This is another way third person allows you to get around the constraint of knowing only what the POV character knows. Consider the old tale of five people and an elephant in a totally dark room. One person puts his arms around a leg, feels the rough skin, and believes it is a tree. Another grabs the tail and thinks it is a rope. It is only when the five compare their experiences that they realize they are sharing the room with an elephant. In the same way, readers gather knowledge from each of the POV characters and end up knowing more than any one of them does, at least until the end.

Readers of typical romance stories expect two third-person POV characters—the male protagonist and the female protagonist. Because the reader sees into both heads (one at a time), the reader knows that they are attracted to each other long before they actually connect.

That’s also the disadvantage of multiple POVs. Sometimes the writer wants the reader to stay in the dark with the protagonist. So you have to choose what works for you.

The biggest challenge the writer has with multiple POV is letting the reader know when the story leaves one head and enters another. Each character needs his or her own scenes because changing the POV character in the middle of one confuses the reader. Two or more POV characters can be in the same scene, but the reader should see the action through the eyes of only one of them. And each time you switch scenes, you need to start the new one with an indication of whose POV you are in now. Don’t do this:

     The pain pounded through Hannah’s head. Not again.

     Did she have another migraine headache, Dave wondered?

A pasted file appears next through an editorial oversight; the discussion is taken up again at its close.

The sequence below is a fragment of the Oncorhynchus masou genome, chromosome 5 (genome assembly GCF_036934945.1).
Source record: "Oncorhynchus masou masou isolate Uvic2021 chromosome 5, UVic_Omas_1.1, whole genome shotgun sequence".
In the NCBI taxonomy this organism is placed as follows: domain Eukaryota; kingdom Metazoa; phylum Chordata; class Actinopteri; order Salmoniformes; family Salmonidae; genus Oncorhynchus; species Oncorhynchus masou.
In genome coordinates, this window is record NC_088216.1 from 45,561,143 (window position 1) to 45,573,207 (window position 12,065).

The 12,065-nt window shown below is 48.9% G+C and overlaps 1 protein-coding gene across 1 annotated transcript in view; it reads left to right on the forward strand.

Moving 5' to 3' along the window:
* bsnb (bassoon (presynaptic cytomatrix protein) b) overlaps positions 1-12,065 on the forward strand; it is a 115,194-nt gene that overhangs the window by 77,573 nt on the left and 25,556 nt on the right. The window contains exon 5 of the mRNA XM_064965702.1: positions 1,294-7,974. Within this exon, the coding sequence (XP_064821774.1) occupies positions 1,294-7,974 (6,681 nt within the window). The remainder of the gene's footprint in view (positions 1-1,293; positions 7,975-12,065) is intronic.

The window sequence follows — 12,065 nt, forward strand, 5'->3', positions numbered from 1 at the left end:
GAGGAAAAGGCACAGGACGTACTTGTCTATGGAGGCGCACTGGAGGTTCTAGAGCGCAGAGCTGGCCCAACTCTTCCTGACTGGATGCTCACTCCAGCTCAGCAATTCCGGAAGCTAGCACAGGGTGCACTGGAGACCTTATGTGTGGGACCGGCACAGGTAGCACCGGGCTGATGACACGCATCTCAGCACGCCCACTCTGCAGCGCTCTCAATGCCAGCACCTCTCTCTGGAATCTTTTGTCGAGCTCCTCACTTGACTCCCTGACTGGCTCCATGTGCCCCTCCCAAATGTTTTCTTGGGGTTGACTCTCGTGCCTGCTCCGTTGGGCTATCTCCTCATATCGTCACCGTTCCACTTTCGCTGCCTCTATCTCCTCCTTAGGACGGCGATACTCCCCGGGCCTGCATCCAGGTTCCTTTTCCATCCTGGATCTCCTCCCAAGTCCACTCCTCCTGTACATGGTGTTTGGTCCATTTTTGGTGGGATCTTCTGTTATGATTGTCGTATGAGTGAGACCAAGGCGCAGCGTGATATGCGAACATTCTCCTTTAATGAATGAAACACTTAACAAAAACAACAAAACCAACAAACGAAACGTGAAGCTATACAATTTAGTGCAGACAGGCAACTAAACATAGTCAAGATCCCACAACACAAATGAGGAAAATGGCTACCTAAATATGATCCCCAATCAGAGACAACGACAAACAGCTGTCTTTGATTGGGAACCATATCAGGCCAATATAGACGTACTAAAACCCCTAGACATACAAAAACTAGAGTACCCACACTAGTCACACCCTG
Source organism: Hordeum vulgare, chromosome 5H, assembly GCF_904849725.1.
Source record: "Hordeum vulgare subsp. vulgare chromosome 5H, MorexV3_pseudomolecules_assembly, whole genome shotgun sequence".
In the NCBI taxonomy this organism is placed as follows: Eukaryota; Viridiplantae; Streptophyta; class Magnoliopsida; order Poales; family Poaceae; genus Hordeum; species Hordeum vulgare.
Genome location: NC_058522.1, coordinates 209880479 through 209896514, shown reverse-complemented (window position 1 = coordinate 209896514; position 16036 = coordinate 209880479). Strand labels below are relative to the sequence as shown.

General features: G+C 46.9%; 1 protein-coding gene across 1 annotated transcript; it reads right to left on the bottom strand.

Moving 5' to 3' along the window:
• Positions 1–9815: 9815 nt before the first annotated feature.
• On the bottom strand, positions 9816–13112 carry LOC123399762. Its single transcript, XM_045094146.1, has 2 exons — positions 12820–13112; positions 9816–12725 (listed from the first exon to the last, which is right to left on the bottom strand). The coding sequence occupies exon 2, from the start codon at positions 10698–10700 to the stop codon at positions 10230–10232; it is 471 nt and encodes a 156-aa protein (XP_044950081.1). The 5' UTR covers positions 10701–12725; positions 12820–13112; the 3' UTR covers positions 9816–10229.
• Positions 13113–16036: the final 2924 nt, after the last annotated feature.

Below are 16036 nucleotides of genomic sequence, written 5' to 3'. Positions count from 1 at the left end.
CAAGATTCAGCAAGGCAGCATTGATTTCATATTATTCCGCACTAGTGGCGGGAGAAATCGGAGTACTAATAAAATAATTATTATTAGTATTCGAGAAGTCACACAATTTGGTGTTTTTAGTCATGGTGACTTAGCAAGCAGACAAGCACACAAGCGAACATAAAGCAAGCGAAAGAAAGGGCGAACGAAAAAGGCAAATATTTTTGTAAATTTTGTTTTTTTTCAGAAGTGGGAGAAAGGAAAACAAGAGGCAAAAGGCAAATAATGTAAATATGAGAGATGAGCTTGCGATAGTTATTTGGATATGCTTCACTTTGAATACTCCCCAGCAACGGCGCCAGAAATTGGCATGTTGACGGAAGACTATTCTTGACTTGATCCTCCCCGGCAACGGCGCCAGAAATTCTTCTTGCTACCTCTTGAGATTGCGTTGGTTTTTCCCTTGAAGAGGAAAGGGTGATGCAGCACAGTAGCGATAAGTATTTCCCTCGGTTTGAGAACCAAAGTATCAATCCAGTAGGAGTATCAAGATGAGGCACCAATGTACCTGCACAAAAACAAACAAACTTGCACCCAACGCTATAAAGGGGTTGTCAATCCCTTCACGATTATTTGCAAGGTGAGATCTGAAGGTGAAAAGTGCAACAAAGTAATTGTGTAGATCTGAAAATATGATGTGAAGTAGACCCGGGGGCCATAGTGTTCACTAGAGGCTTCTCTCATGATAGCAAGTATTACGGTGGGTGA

We must be in Hannah’s POV because we feel the pain pounding through her head and hear her internal, “not again.” Or, no, we must be in Dave’s because he is wondering if she has another migraine. Change it to this, instead:

     Watching Hannah grimace and rub her forehead, Dave frowned. Was she having another migraine headache?

Now we know we are in Dave’s POV because he is the one who is watching Hannah. And we don’t need to be in her head, because we can see the same clues Dave sees. It may not be the best-written example, but I hope it makes the point.

But, you ask, can’t a story have multiple first-person POV characters, too? Yes, it can, but first-person characters don’t think of themselves by name, so you have to put greater separation between the scenes than you do in multiple third-person POV. Some authors make the distinction by giving each POV character his or her own chapters and labeling them with the character’s name. Or it could be something as simple (and as hard) as starting each scene with an action or thought which is characteristic of that character and that character only. That way the reader will know who “I” is.

First person or third person, single or multiple, POV is the writer’s choice. Or maybe you would rather use an omniscient point of view.

That’s the subject of next week’s post.

No comments:

Post a Comment